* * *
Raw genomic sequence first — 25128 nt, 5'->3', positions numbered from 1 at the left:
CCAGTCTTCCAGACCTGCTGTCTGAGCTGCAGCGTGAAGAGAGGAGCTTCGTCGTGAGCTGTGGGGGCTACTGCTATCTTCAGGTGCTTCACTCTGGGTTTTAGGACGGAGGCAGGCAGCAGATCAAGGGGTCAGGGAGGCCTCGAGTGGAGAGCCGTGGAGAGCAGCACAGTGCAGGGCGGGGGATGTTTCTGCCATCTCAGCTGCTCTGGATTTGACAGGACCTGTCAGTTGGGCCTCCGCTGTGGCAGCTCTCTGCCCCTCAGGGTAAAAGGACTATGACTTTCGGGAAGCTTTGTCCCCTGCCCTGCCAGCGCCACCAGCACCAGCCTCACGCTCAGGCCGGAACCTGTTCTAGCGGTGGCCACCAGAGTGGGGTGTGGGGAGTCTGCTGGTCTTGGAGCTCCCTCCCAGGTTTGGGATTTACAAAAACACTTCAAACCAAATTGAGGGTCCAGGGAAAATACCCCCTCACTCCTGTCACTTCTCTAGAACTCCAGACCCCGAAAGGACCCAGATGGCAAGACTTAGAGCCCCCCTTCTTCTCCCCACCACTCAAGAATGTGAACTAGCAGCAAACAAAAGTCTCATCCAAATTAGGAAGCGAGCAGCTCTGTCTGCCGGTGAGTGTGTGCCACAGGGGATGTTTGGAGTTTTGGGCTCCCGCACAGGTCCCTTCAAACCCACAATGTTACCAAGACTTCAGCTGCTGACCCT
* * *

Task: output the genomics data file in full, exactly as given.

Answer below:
Raw genomic sequence first — 25128 nt, 5'->3', positions numbered from 1 at the left:
CCAGTCTTCCAGACCTGCTGTCTGAGCTGCAGCGTGAAGAGAGGAGCTTCGTCGTGAGCTGTGGGGGCTACTGCTATCTTCAGGTGCTTCACTCTGGGTTTTAGGACGGAGGCAGGCAGCAGATCAAGGGGTCAGGGAGGCCTCGAGTGGAGAGCCGTGGAGAGCAGCACAGTGCAGGGCGGGGGATGTTTCTGCCATCTCAGCTGCTCTGGATTTGACAGGACCTGTCAGTTGGGCCTCCGCTGTGGCAGCTCTCTGCCCCTCAGGGTAAAAGGACTATGACTTTCGGGAAGCTTTGTCCCCTGCCCTGCCAGCGCCACCAGCACCAGCCTCACGCTCAGGCCGGAACCTGTTCTAGCGGTGGCCACCAGAGTGGGGTGTGGGGAGTCTGCTGGTCTTGGAGCTCCCTCCCAGGTTTGGGATTTACAAAAACACTTCAAACCAAATTGAGGGTCCAGGGAAAATACCCCCTCACTCCTGTCACTTCTCTAGAACTCCAGACCCCGAAAGGACCCAGATGGCAAGACTTAGAGCCCCCCTTCTTCTCCCCACCACTCAAGAATGTGAACTAGCAGCAAACAAAAGTCTCATCCAAATTAGGAAGCGAGCAGCTCTGTCTGCCGGTGAGTGTGTGCCACAGGGGATGTTTGGAGTTTTGGGCTCCCGCACAGGTCCCTTCAAACCCACAATGTTACCAAGACTTCAGCTGCTGACCCT